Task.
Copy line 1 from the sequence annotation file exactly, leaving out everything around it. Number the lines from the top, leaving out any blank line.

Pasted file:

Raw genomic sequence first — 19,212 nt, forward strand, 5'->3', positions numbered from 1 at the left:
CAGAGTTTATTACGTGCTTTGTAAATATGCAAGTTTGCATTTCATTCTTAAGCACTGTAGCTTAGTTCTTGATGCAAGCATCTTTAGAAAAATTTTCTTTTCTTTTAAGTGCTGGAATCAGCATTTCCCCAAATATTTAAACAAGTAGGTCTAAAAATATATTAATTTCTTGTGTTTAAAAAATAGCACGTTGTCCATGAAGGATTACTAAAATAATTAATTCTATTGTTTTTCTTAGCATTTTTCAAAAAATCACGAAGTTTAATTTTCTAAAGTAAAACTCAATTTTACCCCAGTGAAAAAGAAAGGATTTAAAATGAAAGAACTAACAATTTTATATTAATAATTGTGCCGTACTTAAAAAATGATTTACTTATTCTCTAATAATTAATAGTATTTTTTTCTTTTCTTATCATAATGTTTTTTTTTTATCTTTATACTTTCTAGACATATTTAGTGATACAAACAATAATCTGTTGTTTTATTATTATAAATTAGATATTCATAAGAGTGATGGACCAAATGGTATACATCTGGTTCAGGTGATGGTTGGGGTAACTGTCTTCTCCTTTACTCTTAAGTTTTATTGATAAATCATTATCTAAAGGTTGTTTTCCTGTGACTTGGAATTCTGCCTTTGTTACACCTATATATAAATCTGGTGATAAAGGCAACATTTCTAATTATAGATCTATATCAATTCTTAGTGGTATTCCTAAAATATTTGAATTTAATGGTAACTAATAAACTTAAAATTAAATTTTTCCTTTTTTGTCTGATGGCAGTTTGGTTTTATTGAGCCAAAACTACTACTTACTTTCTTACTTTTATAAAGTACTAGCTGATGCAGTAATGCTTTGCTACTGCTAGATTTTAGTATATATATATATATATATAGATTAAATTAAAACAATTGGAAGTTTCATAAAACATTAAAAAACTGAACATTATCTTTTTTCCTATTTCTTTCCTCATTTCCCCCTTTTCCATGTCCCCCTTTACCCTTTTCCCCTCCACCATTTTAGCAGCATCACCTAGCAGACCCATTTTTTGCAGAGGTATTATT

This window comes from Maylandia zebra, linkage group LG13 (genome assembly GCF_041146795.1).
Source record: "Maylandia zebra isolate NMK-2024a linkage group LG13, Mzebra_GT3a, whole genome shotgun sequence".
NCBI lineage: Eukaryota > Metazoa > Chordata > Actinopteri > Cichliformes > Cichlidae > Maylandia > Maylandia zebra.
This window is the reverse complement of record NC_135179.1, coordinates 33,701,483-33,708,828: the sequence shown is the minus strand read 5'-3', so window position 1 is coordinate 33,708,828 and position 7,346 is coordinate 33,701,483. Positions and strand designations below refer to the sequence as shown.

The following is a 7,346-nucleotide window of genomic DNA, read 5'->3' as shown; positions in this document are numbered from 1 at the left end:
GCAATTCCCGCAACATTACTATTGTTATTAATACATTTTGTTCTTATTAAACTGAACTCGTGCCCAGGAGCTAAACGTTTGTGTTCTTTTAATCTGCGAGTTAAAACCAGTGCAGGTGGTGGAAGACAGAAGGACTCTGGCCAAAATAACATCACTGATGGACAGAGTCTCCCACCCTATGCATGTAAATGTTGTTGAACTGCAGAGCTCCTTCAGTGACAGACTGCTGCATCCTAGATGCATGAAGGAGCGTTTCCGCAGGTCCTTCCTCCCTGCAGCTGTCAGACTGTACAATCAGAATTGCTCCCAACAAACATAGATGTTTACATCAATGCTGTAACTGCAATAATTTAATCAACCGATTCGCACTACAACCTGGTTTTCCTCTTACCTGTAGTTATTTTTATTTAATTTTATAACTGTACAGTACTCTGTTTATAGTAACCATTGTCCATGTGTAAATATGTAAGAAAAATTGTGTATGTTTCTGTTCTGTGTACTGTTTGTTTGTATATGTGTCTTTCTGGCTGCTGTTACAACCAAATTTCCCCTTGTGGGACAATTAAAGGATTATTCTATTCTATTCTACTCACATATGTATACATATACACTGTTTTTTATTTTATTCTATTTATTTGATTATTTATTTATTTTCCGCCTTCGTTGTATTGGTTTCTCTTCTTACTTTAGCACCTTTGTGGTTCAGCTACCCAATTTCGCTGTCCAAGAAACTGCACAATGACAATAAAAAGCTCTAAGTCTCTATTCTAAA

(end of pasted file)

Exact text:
Raw genomic sequence first — 19,212 nt, forward strand, 5'->3', positions numbered from 1 at the left: